This explains why NuGet is included in the Visual Studio Express editions when it’s well known that third party extensions are not allowed. It’s because NuGet is not included, it’s NuGet-Based Microsoft Package Manager that’s included.
NuGet is not a Community Project
Ok, this claim is a toss-up. As I pointed out before, NuGet is truly an open source project that accepts external community contributions. But is it really a “community project”
As the originator of the project, the sole provider of full time contributors, and a huge benefactor of the Outercurve Foundation; Microsoft clearly wields enormous influence on the NuGet project. Also, more and more parts of Microsoft are realizing the enormous potential of NuGet and getting on board with shipping packages. NuGet is integrated into Visual Studio 2012. These are all great developments! But it also means lessens the incentive for Microsoft to give up any control of the project to the community at large.
So while I still maintain it is a community project, in its current state the community’s influence is marginalized. But this isn’t entirely Microsoft’s intention or fault. Some of it has to do with the lack of outside contributors. Especially from those who have built products and even businesses on top of NuGet.
My Role With NuGet
Before I talk about what I hope to see in NuGet’s future, let me give you a brief rundown of my role. From the Outercurve perspective, I’m still the project lead of NuGet, the open source project. Microsoft of course has a developer lead, Jeff Handley, and a Program Manager, Howard Dierking, who run the day to day operations of NuGet and manage Microsoft’s extensive contributions to NuGet.
Of course, since NuGet is no longer a large part of my day job, it’s been challenging to stay involved. I recently met with Howard and Jeff to figure out how my role fits in with theirs and we all agreed that I should stay involved, but focus on the high level aspects of the project. So while they run the day to day operations such as triage, feature planning, code reviews, etc. I’ll still be involved in the direction of NuGet as an independent open source project. I recently sat in on the feature review for the next couple of versions of NuGet and will periodically visit my old stomping grounds for these product reviews.
The Future of NuGet
Over time, I would like to see NuGet grow into a true community driven project. This will require buy-in from Microsoft at many levels as well as participation from the NuGet community.
In this regard, I think the governance model of the Orchard Project is a great example of the direction that NuGet could head in. In September of 2011, Microsoft transferred control of the Orchard project to the community. As Bertrand Le Roy writes:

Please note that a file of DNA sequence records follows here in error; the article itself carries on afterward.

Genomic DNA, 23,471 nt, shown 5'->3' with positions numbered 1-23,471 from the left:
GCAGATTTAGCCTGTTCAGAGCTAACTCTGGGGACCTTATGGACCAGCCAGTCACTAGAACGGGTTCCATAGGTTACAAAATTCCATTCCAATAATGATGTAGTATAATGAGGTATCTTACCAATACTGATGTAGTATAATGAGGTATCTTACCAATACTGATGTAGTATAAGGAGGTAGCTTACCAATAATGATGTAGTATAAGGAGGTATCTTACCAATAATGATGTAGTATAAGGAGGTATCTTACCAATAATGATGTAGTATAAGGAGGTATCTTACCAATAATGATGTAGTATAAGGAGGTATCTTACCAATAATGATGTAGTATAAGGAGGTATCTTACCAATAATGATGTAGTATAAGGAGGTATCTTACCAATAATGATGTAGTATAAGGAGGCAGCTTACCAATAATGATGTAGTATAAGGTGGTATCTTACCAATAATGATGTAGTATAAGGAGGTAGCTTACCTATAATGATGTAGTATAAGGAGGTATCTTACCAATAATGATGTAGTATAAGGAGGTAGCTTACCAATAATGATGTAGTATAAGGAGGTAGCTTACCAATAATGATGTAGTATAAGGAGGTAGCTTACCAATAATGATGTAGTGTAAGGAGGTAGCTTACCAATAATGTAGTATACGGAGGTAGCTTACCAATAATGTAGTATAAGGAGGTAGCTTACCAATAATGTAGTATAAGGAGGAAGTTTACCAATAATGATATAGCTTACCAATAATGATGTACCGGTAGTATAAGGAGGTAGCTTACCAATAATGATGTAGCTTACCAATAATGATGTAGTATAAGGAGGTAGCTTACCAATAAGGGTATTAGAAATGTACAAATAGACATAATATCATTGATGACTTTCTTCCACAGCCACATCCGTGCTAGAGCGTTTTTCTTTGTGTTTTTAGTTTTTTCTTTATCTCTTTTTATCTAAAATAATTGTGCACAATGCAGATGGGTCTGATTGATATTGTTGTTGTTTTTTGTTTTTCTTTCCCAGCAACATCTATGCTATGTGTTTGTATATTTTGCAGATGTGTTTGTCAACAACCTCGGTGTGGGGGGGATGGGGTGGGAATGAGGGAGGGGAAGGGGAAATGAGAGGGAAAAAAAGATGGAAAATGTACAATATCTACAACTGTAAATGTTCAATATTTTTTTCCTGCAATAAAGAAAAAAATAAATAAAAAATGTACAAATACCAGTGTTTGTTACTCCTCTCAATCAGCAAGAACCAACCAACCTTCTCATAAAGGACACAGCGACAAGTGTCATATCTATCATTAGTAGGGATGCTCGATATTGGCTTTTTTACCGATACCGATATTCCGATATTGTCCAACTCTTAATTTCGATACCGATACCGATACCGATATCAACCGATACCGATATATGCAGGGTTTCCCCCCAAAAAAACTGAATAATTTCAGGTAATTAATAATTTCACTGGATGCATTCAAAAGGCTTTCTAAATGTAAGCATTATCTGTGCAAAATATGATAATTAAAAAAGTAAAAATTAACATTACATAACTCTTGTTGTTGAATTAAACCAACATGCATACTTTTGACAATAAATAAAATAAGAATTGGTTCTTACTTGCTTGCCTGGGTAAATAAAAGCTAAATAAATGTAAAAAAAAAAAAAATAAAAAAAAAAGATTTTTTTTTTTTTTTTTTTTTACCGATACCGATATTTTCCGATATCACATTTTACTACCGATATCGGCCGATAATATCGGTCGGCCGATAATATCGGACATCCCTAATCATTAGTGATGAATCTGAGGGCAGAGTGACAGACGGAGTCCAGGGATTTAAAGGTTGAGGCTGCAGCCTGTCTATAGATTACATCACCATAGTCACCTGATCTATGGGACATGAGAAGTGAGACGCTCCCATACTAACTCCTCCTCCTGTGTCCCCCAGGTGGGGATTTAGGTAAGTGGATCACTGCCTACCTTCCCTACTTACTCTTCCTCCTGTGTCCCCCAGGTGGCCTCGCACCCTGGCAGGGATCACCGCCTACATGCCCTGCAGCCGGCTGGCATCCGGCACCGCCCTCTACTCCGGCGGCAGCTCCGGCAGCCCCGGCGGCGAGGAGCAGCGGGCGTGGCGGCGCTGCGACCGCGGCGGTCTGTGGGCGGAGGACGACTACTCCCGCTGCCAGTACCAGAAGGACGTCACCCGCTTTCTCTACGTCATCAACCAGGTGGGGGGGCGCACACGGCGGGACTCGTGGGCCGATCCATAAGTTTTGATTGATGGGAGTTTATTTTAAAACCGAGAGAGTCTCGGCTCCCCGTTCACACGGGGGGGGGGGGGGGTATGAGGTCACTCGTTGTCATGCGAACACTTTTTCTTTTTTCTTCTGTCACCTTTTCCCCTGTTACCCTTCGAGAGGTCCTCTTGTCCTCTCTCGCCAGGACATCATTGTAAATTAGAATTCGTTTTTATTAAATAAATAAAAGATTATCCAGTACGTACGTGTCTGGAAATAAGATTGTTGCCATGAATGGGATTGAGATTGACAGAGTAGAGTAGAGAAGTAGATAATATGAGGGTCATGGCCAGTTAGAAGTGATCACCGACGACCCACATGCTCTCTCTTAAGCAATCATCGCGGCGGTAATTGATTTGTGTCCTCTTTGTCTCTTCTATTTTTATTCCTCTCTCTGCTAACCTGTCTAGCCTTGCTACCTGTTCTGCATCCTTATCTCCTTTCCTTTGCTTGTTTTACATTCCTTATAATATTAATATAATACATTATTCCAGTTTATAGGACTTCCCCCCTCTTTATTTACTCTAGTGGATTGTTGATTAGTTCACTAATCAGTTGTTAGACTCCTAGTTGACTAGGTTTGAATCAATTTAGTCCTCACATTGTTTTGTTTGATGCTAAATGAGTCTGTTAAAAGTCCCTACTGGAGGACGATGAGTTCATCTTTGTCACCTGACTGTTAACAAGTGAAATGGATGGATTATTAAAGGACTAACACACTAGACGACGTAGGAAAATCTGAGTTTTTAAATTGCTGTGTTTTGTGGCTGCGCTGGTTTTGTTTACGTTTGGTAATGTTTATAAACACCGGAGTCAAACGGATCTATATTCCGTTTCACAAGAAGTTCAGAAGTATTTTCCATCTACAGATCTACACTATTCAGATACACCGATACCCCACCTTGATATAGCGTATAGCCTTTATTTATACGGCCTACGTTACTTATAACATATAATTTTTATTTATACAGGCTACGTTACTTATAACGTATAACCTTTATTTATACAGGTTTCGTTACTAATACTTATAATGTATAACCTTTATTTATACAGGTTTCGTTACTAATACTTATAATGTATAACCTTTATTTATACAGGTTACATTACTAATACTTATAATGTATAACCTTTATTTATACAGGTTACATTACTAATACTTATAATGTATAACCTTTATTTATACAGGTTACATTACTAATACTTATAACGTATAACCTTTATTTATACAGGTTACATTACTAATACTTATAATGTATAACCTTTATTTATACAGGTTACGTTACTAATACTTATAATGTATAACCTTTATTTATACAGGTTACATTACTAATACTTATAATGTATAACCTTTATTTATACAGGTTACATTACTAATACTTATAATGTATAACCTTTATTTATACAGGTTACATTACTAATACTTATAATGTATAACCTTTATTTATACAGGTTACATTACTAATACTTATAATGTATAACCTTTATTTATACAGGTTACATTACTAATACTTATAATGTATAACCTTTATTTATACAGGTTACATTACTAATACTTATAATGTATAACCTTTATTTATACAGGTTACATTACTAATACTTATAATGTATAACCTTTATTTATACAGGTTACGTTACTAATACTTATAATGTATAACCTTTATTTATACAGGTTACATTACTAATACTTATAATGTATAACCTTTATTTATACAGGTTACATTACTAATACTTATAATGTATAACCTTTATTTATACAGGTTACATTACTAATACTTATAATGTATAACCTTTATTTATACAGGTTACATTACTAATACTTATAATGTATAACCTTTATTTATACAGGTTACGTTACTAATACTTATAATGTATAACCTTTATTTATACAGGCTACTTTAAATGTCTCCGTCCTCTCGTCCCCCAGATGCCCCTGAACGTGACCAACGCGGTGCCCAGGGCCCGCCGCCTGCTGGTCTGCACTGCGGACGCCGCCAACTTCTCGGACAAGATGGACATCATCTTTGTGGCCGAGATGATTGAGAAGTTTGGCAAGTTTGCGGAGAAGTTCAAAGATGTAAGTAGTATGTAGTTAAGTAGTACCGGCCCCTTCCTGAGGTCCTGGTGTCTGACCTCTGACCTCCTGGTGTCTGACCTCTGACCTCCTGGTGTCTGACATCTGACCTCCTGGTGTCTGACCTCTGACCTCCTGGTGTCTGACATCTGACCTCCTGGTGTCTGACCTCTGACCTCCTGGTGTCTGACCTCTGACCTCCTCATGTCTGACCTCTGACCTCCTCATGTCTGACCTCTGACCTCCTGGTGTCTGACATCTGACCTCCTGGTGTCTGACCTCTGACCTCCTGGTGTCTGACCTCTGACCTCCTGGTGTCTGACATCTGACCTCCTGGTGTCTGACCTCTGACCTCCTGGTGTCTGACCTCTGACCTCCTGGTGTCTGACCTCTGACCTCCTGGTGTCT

Back in September, we did something with Orchard that is kind of a big deal: we transferred control over the Orchard project to the community.
Most Open Source projects that were initiated by corporations such as Microsoft are nowadays still governed by that corporation. They may have an open license, they may take patches and contributions, they may have given the copyright to some non-profit foundation, but for all practical purposes, it’s still that corporation that controls the project and makes the big decisions.
That wasn’t what we wanted for Orchard. We wanted to trust the community completely to do what’s best for the project.
Why didn’t NuGet follow this model already? It’s complicated.
With something so integrated into so many of areas of Microsoft now, I think this is a pretty bold step for Microsoft to take. It’ll take time to reach this goal and it’ll take us, the community, demonstrating to Microsoft and others who are invested in NuGet’s future that we’re fit and ready to take on this responsibility.
As part of that, I would love to see more corporate sponsors of NuGet supplying contributors. Especially those that profit from NuGet. For example, while GitHub doesn’t directly profit from NuGet, we feel anything that encourages open source is valuable to us. So Drew and I will spend some of our time on NuGet in the upcoming months. The reason I don’t spend more time on NuGet today is really a personal choice and prioritization, not because I’m not given work time to do it since I pretty much define my own schedule.
If you are a company that benefits from NuGet, consider allotting time for some of your developers to contribute back (or become a sponsor of the Outercurve Foundation). Consider it an investment in having more of a say in the future of NuGet should Microsoft transfer control over to the community. NuGet belongs to us all, but we have to do our part to own it.